2010’s Disney Epic Mickey put players behind the magical paintbrush of the titular mouse and let them loose in Wasteland, a misfit Magic Kingdom of sorts where many of Walt’s forgotten creations went to live out their cartoon existence. While Wasteland and its alt-Disney denizens had faithful Mickey fans singing Zip-A-Dee-Doo-Dah, core gamers were left wishing upon a star…for a more polished experience. Following in the big yellow shoes of its predecessor, Epic Mickey 2: The Power of Two succeeds and suffers in much the same way as the title that spawned it.

Once again Wasteland serves as the ultimate fan-pleasing paradise. Bursting with cool call-outs to characters, attractions, and memorabilia, this twisted take on a traditional Disney theme park provides reason enough for owners of embroidered Mickey ears to grab a gamepad; from alternative versions of classic Disneyland themed areas—the Rainbow Caverns Mine Train-inspired Rainbow Falls and Rainbow Caverns are eye-popping highlights—to a boss baddie based on the Pete’s Dragon Main Street Electrical Parade float, every crack and crevice of Wasteland is dripping with Disney-loving details. Wasteland also receives a pop-off-the-screen visual makeover thanks to the sequel’s support of HD consoles (the original was a lo-def Wii exclusive.)
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In 'Hitman: Absolution,' variety is the spice of death -- EXCLUSIVE look at Agent 47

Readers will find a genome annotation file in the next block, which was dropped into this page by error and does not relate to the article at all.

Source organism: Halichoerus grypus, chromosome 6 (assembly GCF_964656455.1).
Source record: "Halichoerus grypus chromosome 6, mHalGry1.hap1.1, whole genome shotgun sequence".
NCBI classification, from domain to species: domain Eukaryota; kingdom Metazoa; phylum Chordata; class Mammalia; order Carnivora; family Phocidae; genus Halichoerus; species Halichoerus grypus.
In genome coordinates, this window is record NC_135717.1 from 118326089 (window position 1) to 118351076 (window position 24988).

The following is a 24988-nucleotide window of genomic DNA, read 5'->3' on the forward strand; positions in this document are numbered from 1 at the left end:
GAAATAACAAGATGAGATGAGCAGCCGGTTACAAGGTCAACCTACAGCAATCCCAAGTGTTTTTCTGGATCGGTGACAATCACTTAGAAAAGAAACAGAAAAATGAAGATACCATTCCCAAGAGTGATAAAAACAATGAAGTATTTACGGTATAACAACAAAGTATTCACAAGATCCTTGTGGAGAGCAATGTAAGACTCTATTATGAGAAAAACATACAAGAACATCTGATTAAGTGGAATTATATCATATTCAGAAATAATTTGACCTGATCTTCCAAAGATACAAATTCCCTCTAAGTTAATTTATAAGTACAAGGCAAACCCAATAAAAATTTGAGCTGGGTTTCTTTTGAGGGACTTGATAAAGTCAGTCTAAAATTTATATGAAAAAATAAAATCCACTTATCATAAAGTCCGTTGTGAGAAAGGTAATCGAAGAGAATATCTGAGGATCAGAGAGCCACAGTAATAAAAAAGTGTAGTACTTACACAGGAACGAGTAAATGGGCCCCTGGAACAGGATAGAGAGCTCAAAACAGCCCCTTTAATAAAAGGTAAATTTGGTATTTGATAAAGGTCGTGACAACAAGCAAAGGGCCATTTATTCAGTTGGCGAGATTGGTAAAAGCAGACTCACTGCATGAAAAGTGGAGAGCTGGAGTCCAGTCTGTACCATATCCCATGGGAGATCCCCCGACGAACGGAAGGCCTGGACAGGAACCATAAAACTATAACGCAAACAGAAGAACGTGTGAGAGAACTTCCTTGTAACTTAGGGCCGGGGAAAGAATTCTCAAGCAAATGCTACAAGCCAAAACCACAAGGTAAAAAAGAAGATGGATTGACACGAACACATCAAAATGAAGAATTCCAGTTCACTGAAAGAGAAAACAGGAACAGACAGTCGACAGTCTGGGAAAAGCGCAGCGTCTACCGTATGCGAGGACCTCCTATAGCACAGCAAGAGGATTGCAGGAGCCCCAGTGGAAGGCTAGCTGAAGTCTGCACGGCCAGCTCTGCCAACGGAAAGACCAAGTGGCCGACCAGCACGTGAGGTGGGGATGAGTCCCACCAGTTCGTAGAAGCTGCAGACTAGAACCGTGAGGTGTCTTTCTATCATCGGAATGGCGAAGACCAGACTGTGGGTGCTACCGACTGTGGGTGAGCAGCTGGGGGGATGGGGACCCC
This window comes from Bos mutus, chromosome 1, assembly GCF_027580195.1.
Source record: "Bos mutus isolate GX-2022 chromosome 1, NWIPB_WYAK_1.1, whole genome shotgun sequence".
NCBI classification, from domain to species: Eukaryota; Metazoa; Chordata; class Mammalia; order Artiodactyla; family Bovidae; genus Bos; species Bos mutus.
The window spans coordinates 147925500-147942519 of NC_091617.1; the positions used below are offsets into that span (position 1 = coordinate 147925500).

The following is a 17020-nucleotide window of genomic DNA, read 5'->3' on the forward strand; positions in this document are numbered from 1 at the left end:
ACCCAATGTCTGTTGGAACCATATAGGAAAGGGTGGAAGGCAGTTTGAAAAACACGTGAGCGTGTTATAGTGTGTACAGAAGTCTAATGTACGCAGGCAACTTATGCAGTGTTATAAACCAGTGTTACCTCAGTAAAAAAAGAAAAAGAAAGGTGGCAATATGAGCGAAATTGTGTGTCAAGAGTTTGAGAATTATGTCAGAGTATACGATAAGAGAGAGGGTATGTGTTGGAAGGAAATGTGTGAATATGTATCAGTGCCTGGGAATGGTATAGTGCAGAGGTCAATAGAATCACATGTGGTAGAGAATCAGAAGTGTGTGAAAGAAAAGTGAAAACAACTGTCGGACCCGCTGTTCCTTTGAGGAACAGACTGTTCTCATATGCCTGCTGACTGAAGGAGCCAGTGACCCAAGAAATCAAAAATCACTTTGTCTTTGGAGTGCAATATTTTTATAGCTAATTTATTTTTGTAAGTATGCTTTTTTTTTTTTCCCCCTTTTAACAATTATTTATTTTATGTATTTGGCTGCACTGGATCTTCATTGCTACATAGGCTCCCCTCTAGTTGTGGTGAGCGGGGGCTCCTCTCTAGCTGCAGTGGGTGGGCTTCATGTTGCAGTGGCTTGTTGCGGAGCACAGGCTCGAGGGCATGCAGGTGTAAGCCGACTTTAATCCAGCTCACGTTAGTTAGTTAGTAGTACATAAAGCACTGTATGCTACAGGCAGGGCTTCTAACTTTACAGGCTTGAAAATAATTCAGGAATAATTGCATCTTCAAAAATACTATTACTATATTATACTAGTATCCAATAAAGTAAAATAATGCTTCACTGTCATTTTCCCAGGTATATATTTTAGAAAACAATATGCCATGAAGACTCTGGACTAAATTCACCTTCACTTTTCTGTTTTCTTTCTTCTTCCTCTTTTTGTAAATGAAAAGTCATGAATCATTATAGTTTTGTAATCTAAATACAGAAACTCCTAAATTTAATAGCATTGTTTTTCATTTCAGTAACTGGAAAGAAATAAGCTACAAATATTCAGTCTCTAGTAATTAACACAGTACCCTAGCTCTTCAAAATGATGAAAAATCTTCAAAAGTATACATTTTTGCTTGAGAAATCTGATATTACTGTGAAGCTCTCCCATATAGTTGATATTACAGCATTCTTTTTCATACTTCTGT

During a recent sit-down with the developers of Hitman: Absolution—the latest entry in the long-running, throat-slitting series—the game-makers claimed their titular life-taker could snuff out a single target in 10 different ways. As anyone who’s gotten behind the guns and garotte of bar-coded badass Agent 47 already knows, slaying with style to spare is the master assassin’s specialty. Still, siphoning the life from the same target using nearly a dozen different methods seemed like a tall order even for the most skilled contract killer.

With this in mind, I asked Hitman‘s handlers at IO Interactive to offer proof of 47’s diverse death-dealing ways. They not only accepted the challenge, but provided pics of the cold blooded killer doing what he does best. In the following photos, Agent 47 executes his mark—a mid-level mob thug from the game’s Chicago Chinatown-based mission—using 10 separate silent and/or violent strategies. Armchair assassins looking to forge their own creative kill spree will want to set their sites on Absolution, stalking retail shelves now.